E. boreale Bong., Mem. Acad. Sci. Petersb. Ser. 6, 2: 174.1832.
E. saxicola Suksdorf, Deutsche Bot. Monats. 19: 93.1901.
E. calderi Boivin, Amer. Fern J. 50: 107. 1960.
Stems heterophyadic, the vegetative 2-100 cm tall (~
32) with internodes 1.4-4.5 cm long (m 3.0) and 0.8 to 4.5 mm
in diameter (m 1.9), having 4-14 (m 8) ridges. Internally, both
carinal and vallecular collenchyma present, and chlorenchyma present
under the ridges but interrupted under the valleys, the central
canal 1/3-2/3 diameter of stem. Endodermis outer common. Sheats
nearly square, 1-10 mm long (m 4.6), 1-9 mm wide (m 3.4) with
short (1-3.5 mm long, m 2.2) narrow, dark teeth, often cohering
in pairs. Sheath segments often with slight central groove. 435
Branches in regular whorls, ascending, the first branch internode
longer than the subtending stem sheath, 4-14 (m 9.5) mm long.
Ridges 3-4 (m 3.4), the silica profile of blocky sawteeth. Branch
teeth narrow, long-pointed, the tips often reflexed. Commissure
long but lacking anchorcells, not furrowed. Valleys channeled,
with stomata in bands of 2-3 stomata wide on each side. Silica
pilules scattered over surface of stomate, strongly outlining
it and lining the stoma. Mamillae small, in longitudinal rows.
Branches solid. Coniferous stems unbranched, brown, succulent,
shorter than the vegetative but with larger sheaths. Precocious
and ephemeral, occasionally persisting and becoming branched and
green. Occasionally cones borne on vegetative stems.
Cones 17-40 (m 24.8) mm long, on peduncles 22-55 (m 37.5) mm long.
Rhizome dark brown to black, dull, covered with hairs,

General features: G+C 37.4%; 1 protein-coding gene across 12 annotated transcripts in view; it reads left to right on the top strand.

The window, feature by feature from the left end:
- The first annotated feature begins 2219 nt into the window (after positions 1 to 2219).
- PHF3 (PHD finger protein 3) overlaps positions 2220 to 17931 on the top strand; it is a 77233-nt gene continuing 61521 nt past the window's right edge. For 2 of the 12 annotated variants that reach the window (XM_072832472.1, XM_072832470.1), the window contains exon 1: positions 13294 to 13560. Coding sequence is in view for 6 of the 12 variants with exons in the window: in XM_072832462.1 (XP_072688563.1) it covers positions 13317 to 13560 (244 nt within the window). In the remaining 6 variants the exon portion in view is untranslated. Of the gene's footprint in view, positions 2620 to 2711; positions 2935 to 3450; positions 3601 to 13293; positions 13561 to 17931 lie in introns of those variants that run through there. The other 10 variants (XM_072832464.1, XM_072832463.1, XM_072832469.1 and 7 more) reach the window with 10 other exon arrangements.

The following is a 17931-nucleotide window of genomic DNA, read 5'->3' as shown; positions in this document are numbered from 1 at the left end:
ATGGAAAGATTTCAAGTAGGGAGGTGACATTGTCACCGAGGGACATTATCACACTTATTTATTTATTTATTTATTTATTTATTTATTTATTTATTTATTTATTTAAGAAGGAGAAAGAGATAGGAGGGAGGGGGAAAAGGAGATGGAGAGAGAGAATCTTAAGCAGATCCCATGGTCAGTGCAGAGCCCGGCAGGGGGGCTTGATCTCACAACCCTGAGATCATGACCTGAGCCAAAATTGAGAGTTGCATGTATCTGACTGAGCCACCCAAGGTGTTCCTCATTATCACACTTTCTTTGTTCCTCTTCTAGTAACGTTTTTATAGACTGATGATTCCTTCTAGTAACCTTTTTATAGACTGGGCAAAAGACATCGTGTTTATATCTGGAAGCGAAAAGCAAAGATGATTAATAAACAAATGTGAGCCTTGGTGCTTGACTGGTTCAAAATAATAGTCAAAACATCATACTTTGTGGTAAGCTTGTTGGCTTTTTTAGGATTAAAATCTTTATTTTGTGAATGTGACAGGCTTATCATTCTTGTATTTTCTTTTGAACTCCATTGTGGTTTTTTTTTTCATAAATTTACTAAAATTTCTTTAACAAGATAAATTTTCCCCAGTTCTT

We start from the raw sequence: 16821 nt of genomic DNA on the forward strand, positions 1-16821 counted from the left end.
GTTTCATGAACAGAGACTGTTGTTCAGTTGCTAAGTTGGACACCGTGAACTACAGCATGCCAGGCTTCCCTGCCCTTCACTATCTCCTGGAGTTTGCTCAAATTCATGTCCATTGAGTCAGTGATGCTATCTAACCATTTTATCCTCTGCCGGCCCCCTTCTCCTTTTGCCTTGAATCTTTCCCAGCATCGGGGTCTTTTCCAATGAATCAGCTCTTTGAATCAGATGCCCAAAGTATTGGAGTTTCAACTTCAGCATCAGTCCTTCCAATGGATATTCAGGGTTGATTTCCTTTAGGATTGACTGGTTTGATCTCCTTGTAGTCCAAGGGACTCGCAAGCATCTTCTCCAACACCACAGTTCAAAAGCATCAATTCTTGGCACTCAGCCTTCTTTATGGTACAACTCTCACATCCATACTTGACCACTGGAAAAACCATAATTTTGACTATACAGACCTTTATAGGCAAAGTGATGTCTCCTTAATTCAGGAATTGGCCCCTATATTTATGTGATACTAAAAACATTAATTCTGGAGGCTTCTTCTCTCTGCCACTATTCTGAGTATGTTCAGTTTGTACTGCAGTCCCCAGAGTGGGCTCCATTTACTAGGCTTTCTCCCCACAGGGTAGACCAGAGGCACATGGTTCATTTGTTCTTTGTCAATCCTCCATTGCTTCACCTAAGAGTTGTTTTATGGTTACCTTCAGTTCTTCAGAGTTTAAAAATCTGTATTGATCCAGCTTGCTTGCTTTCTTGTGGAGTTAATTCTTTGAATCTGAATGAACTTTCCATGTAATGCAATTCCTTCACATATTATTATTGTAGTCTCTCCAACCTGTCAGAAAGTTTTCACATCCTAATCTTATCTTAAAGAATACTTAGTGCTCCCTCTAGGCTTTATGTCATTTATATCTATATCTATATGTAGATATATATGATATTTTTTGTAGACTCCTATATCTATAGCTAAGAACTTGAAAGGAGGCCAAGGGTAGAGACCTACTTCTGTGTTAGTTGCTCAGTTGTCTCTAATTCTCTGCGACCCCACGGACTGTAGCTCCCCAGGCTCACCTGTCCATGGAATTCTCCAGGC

occasionally bearing tubers.
Spores 33-48 µm in diameter (m 42).
Gametophytes Plate tips rounded to funnel-shaped, sparse
or absent on males. Antheridia protuberant, 2-3 times longer than
wide, with 2-4 (mostly 4) cap cells.
LINN, Packet 1241 sheet 4 (designated by Hauke, 1966. Sheet 3,
pinned to it and labeled "E. arvense" by Linnaeus,
is E. sylvaticum).
Coning February (southerly locales) to July (far north). Mostly
in April and May.
Throughout Canada and the USA except the southeast (Florida, Georgia,
Alabama, Louisiana, Mississippi, Tennessee). Throughout Europe
and Asia south to Turkey, Iran, the Himalayas, and across China
(except the southeastern part) Korea and Japan.
Marshes, swamps, ditches, river banks, open fields, open woods,
and fill areas, such as road sides, and railroad embankments.
This species has been separately discussed in Hauke, 1966.
HAUKE, R.L. (1978)
A taxonomic monograph of the genus Equisetum subgenus Equisetum.
Nova Hedwigia 30, p385.
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